Franchises draw up and implement expansion plans
International catering brands, from fast food franchises to cafe chains and pastry shops, are continually entering and expanding rapidly in China, with their sights set firmly on young customers.
They usually launch in Shanghai, then Beijing, and are nearly always located in busy shopping malls.
Even though the coronavirus pandemic forced these brands to hit the pause button for two months, it has failed to dent their overall expansion ambitions.
This month, Peet’s Coffee, a 54-year-old brand from San Francisco, opened its first store in Beijing’s central business district. Two weeks earlier, French bakery Gontran Cherrier made its debut in the capital at Chaoyang Joy City.
However, the launch of Taco Bell’s first branch in Beijing on Aug 21 drew more attention. In addition to the long lines that formed after it opened, when the branch was being built, inquisitive onlookers were drawn to the site by a large poster hanging over the frontage.
The branch joined the ratings platform Dazhongdianping after many people uploaded photos of decoration work at the premises, even though they had not yet had the chance to sample any food at the outlet.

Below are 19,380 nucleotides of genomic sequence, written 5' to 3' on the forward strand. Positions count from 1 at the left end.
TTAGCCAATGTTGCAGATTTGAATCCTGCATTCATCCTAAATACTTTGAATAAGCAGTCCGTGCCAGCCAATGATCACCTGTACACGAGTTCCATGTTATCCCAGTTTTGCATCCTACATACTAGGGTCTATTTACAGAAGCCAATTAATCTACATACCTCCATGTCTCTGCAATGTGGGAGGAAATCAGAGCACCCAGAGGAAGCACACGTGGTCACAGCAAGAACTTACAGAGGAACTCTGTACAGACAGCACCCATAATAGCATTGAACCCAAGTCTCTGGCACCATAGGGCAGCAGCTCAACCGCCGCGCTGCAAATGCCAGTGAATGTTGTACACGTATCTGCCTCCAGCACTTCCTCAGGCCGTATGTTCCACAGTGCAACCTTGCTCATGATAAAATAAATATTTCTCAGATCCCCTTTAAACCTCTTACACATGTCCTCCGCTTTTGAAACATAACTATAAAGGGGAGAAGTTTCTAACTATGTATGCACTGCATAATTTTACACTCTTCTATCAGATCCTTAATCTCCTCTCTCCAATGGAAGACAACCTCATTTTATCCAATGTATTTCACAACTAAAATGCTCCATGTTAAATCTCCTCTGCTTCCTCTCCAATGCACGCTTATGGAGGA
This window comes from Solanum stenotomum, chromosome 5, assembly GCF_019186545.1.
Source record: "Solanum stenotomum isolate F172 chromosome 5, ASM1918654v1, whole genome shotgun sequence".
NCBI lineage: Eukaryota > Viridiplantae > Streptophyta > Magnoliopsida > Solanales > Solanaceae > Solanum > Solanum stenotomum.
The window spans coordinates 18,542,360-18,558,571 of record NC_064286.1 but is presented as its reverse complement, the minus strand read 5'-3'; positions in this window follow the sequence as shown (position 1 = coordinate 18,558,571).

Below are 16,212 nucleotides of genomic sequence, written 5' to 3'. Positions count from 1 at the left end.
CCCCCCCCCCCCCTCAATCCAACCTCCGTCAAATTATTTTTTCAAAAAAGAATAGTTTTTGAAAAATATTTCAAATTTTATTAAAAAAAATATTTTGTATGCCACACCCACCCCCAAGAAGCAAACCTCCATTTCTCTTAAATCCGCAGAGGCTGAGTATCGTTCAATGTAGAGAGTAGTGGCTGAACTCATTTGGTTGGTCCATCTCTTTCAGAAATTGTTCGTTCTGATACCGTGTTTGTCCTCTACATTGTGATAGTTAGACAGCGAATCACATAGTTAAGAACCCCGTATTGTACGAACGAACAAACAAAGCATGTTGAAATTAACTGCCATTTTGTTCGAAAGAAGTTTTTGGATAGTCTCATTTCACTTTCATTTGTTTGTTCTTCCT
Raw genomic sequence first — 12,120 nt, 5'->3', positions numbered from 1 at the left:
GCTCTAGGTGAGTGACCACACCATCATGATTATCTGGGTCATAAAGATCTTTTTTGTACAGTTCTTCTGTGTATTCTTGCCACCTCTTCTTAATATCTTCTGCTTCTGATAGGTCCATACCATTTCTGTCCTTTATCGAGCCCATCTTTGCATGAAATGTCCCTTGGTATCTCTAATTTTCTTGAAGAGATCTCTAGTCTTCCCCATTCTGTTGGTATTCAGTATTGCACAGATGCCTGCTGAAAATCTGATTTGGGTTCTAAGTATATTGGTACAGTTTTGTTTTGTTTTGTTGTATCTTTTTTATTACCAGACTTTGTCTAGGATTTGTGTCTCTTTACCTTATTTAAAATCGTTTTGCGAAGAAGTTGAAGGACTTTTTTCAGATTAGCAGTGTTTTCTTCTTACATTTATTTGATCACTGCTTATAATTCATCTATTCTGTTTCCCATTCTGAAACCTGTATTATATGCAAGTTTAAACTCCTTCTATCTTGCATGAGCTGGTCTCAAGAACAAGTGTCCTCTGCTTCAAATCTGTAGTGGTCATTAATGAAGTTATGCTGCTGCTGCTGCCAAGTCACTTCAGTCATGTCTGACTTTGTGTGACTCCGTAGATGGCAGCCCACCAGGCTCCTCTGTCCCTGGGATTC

Taco Bell, one of the world’s largest Mexican-inspired restaurant chains, operates more than 7,000 restaurants in the United States alone and has over 600 outlets outside the US.
In 2016, it opened its first restaurant on the Chinese mainland in Shanghai near the Oriental Pearl Tower in the Lujiazui area. The decor features a classic Californian-inspired look and design, including guitars, graffiti art and surfboards hanging from the ceiling.
In addition to the Beijing branch, it recently launched outlets in Shenzhen, Guangdong province, and Ningbo, Zhejiang province, and now has 11 restaurants on the mainland.
The Beijing branch, at Hello Mart, Liangmaqiao, features a locally inspired graffiti wall celebrating the city’s landmarks and culture.
The menu includes the brand’s favorites, adapted to cater to local tastes, as well as new items developed exclusively for the Chinese market, such as a rice bowl dish, seasoned chicken bone and taco pizza.
Jim Boyce, a Canadian working as a consultant in the alcoholic beverage industry, who moved to Beijing in 2008, has fond memories of Taco Bell from his days as a college student in Waterloo, Ontario, as the franchise offered him a “cheap, reliable and delicious option”.